For this printed edition, we are, like standard editions of the past, restricted to the physical page. Nevertheless, we have sought to represent the text in a more historically valid way by including the complete surviving texts of a number of witnesses from a broad time span. We hope, moreover, that by providing commentary on these textual witnesses on following pages, we will break free of the model that relegates multiformity to the easily overlooked bottom of the page, with its tiny font and highly abbreviated (and Latin) notational system. We recognize that there are some limitations to the presentation we have adopted. Some comments on the text must be repeated in several places, and we have limited the number of separate texts included in this print edition to four. Still, because this edition encompasses a single book of the Iliad, a somewhat modest take on our multitextual approach has been feasible. We have chosen to adopt it, and, by doing so, to encourage new ways of thinking about the text and how it has come down to us.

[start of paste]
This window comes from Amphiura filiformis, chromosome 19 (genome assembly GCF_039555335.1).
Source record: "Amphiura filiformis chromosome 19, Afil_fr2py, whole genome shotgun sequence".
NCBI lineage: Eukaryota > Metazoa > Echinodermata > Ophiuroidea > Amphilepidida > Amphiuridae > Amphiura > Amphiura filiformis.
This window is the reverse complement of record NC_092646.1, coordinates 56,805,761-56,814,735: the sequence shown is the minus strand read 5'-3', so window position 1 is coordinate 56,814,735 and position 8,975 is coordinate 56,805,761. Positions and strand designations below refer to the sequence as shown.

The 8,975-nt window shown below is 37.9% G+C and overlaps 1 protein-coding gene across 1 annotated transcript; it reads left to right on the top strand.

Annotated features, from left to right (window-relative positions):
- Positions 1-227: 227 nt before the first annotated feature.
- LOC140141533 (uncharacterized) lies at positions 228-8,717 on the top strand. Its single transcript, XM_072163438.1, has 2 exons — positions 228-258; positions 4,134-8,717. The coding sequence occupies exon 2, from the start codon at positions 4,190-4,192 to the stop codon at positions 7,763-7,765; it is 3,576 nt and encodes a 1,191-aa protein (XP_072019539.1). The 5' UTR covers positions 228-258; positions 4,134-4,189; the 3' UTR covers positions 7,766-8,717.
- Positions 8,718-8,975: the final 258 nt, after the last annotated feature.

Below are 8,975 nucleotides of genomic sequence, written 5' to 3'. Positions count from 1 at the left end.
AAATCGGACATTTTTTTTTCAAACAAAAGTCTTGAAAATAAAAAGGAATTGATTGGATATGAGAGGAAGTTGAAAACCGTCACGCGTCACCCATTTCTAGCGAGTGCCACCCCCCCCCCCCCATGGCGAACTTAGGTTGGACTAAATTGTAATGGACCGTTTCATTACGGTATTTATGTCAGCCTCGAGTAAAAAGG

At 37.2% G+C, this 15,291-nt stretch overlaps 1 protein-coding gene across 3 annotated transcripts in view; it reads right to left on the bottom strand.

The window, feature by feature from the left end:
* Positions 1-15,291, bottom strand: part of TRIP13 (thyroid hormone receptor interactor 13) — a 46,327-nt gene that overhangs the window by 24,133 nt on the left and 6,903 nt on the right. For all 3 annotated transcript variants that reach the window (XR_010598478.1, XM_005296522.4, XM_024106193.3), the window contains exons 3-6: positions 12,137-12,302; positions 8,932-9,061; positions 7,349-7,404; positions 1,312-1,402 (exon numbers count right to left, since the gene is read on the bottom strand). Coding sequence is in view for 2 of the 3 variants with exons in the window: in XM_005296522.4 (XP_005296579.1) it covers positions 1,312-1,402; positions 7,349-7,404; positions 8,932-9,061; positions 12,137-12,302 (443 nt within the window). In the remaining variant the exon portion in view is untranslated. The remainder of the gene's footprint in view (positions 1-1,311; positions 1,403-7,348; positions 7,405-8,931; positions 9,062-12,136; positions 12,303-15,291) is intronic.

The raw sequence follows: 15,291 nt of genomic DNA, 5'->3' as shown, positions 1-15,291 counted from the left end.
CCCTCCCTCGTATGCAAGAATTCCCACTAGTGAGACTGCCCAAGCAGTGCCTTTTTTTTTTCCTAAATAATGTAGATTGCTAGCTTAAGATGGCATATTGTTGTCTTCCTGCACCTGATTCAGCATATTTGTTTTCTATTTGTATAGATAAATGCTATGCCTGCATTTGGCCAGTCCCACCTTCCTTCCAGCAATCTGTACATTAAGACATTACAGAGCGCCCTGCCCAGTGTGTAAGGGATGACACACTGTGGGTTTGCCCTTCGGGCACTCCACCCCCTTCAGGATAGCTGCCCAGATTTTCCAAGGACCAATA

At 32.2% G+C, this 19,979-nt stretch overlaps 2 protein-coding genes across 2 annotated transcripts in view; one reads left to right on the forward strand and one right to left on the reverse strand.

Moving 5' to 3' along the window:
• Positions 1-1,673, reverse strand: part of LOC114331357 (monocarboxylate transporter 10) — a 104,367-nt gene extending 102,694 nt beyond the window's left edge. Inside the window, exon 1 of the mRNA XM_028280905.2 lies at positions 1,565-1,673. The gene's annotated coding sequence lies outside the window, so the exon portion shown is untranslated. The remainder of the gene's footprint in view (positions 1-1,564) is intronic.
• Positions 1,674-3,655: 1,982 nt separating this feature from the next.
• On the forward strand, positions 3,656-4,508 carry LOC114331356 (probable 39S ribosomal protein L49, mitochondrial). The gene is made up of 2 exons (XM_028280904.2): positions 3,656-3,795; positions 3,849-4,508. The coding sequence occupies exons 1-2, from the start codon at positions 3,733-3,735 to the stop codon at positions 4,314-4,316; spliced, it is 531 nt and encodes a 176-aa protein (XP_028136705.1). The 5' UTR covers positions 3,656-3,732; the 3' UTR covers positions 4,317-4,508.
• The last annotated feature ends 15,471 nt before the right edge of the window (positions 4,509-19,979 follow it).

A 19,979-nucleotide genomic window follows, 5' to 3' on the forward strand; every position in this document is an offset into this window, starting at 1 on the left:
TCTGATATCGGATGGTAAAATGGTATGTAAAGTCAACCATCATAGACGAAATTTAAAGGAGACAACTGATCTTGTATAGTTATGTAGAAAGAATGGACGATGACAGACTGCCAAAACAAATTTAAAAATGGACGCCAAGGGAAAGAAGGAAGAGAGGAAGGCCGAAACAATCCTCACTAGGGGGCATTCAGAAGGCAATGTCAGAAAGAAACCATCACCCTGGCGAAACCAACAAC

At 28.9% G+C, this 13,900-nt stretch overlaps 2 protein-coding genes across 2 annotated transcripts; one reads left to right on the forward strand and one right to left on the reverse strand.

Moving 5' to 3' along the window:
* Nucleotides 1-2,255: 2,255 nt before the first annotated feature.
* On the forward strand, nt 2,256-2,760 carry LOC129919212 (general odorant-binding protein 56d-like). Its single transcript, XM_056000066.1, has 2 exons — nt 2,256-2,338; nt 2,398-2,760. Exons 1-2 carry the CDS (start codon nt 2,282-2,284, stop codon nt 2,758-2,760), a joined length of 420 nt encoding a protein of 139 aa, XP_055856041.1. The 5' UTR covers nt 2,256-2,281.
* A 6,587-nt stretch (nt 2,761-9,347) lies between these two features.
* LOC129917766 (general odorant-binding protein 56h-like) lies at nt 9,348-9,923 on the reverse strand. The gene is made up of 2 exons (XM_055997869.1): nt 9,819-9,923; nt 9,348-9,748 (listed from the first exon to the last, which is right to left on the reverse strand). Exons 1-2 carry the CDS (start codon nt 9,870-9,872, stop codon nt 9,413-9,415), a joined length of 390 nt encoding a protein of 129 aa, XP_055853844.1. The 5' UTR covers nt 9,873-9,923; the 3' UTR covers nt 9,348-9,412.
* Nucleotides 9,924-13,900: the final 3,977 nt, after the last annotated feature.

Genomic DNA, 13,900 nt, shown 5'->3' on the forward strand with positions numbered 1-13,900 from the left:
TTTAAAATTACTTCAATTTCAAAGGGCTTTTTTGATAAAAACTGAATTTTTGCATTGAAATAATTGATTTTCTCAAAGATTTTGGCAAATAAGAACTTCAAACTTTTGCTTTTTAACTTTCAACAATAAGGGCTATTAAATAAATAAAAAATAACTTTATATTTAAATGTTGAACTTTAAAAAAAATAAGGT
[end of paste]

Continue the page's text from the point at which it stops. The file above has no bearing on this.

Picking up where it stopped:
These four texts, produced at different times over the span of over a thousand years, provide the opportunity to glimpse what the text could look like at different points in time. What we begin to discover from this glimpse is the complexity of the transmission of the Iliad. An approach to editing Homer that embraces the multiformity of both the performative and textual phases of the tradition—that is to say, a multitextual approach—can better convey this complexity. The variations that the textual critic of Homer encounters come from many different kinds of sources and many time periods. In his 1931 edition of the Iliad Allen includes 188 manuscripts, dating from the tenth century CE on, and the relationship between manuscripts or manuscript families and their descent from earlier exemplars can be only partially reconstructed (Allen 1931). From the scholia that survive in our medieval manuscripts—which include commentary derived from scholarship as old as the second century BCE—we learn of readings attributed to the texts of various cities (some as far away from Greece as Marseilles), texts in the collections of individuals, texts called “common” or “standard,” and texts that are “more refined” (Nagy 2004:20). In the literature that survives from Classical Athens, especially the Attic orators and Plato, we find quotations of Homer, some quite extensive, and these texts can vary considerably from the medieval texts of Homer on which we rely for our printed editions (Dué 2001a and Dué 2001b). Some of our earliest witnesses to the text of Homer are the fragmentary papyri that survived in the sands of Egypt from the third century BCE onwards. These texts too are often quite different than their medieval counterparts (Dué 2001a). A multitextual approach can be explicit about these many different channels of transmission, placing each witness in its historical and cultural framework and allowing the reader to understand better the relationships between witnesses, rather than giving the false impression that they are all of the same kind and same time. In the individual introductions to each text that we present in this volume, we make clear the historical context in which these witnesses were produced, and we have ordered them chronologically to give a more immediate impression of the older witnesses that we know only from fragmentary papyri.